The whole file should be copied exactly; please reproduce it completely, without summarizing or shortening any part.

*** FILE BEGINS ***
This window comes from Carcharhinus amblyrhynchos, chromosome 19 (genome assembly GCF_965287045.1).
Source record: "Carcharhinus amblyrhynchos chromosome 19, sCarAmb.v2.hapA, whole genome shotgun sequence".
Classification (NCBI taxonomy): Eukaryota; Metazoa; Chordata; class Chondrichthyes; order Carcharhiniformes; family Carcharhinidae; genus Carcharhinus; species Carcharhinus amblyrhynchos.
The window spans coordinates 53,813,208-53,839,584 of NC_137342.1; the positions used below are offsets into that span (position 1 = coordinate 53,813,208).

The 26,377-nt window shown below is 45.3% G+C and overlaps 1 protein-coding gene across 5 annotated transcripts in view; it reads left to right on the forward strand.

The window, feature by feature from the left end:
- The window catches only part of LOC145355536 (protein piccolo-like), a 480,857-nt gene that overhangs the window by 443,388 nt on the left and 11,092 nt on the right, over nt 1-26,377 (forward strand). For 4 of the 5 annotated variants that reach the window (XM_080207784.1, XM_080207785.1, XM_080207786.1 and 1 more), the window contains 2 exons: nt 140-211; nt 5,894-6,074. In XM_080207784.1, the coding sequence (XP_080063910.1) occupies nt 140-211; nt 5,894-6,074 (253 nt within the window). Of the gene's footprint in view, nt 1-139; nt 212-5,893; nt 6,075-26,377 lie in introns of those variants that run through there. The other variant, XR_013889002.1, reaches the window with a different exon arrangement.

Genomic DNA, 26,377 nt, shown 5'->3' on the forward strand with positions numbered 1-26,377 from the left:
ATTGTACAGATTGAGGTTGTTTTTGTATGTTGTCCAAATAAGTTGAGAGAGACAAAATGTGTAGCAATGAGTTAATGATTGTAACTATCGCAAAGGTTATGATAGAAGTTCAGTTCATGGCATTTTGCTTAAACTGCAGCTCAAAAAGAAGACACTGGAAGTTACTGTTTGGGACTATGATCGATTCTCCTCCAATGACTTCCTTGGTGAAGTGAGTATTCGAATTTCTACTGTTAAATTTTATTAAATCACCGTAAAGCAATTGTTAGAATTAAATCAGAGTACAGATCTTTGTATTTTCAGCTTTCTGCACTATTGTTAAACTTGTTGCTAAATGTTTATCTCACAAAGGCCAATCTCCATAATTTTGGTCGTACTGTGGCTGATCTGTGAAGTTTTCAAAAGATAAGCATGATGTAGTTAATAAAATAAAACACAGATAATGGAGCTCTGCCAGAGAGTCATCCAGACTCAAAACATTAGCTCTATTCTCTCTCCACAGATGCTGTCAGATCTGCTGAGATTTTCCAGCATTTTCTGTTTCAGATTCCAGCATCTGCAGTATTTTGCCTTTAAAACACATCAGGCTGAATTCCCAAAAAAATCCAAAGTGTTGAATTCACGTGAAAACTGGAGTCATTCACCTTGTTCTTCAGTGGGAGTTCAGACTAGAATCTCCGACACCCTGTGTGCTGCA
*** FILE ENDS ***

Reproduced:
This window comes from Carcharhinus amblyrhynchos, chromosome 19 (genome assembly GCF_965287045.1).
Source record: "Carcharhinus amblyrhynchos chromosome 19, sCarAmb.v2.hapA, whole genome shotgun sequence".
Classification (NCBI taxonomy): Eukaryota; Metazoa; Chordata; class Chondrichthyes; order Carcharhiniformes; family Carcharhinidae; genus Carcharhinus; species Carcharhinus amblyrhynchos.
The window spans coordinates 53,813,208-53,839,584 of NC_137342.1; the positions used below are offsets into that span (position 1 = coordinate 53,813,208).

The 26,377-nt window shown below is 45.3% G+C and overlaps 1 protein-coding gene across 5 annotated transcripts in view; it reads left to right on the forward strand.

The window, feature by feature from the left end:
- The window catches only part of LOC145355536 (protein piccolo-like), a 480,857-nt gene that overhangs the window by 443,388 nt on the left and 11,092 nt on the right, over nt 1-26,377 (forward strand). For 4 of the 5 annotated variants that reach the window (XM_080207784.1, XM_080207785.1, XM_080207786.1 and 1 more), the window contains 2 exons: nt 140-211; nt 5,894-6,074. In XM_080207784.1, the coding sequence (XP_080063910.1) occupies nt 140-211; nt 5,894-6,074 (253 nt within the window). Of the gene's footprint in view, nt 1-139; nt 212-5,893; nt 6,075-26,377 lie in introns of those variants that run through there. The other variant, XR_013889002.1, reaches the window with a different exon arrangement.

Genomic DNA, 26,377 nt, shown 5'->3' on the forward strand with positions numbered 1-26,377 from the left:
ATTGTACAGATTGAGGTTGTTTTTGTATGTTGTCCAAATAAGTTGAGAGAGACAAAATGTGTAGCAATGAGTTAATGATTGTAACTATCGCAAAGGTTATGATAGAAGTTCAGTTCATGGCATTTTGCTTAAACTGCAGCTCAAAAAGAAGACACTGGAAGTTACTGTTTGGGACTATGATCGATTCTCCTCCAATGACTTCCTTGGTGAAGTGAGTATTCGAATTTCTACTGTTAAATTTTATTAAATCACCGTAAAGCAATTGTTAGAATTAAATCAGAGTACAGATCTTTGTATTTTCAGCTTTCTGCACTATTGTTAAACTTGTTGCTAAATGTTTATCTCACAAAGGCCAATCTCCATAATTTTGGTCGTACTGTGGCTGATCTGTGAAGTTTTCAAAAGATAAGCATGATGTAGTTAATAAAATAAAACACAGATAATGGAGCTCTGCCAGAGAGTCATCCAGACTCAAAACATTAGCTCTATTCTCTCTCCACAGATGCTGTCAGATCTGCTGAGATTTTCCAGCATTTTCTGTTTCAGATTCCAGCATCTGCAGTATTTTGCCTTTAAAACACATCAGGCTGAATTCCCAAAAAAATCCAAAGTGTTGAATTCACGTGAAAACTGGAGTCATTCACCTTGTTCTTCAGTGGGAGTTCAGACTAGAATCTCCGACACCCTGTGTGCTGCA